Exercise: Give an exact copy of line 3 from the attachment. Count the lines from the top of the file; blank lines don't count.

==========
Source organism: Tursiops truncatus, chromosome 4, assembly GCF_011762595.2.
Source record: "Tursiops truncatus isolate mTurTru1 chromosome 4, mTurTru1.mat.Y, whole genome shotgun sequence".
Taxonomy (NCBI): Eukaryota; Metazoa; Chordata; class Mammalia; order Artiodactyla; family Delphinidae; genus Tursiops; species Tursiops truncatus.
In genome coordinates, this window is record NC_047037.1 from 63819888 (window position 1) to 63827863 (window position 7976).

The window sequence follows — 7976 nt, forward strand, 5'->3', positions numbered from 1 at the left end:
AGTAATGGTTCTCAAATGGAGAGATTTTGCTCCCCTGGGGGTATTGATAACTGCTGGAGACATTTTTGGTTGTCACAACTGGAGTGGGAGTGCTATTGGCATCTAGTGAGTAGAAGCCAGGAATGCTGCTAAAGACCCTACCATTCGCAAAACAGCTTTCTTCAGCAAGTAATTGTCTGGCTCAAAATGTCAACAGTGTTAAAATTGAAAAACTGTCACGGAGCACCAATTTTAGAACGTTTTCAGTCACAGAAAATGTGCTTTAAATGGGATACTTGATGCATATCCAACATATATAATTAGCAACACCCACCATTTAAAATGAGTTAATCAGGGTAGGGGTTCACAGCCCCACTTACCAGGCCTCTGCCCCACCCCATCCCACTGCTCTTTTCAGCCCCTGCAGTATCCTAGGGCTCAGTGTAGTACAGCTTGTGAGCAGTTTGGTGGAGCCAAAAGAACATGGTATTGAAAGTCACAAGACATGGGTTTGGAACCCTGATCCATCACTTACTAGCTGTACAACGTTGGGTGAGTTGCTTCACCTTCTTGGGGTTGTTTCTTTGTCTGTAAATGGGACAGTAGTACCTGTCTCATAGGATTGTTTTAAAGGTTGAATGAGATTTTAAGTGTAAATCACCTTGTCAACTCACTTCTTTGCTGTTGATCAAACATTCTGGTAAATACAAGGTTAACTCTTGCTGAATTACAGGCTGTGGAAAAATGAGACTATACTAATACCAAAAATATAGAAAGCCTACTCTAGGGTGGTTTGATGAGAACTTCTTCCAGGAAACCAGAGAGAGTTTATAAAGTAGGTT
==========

Taxonomy (NCBI): Eukaryota; Metazoa; Chordata; class Mammalia; order Artiodactyla; family Delphinidae; genus Tursiops; species Tursiops truncatus.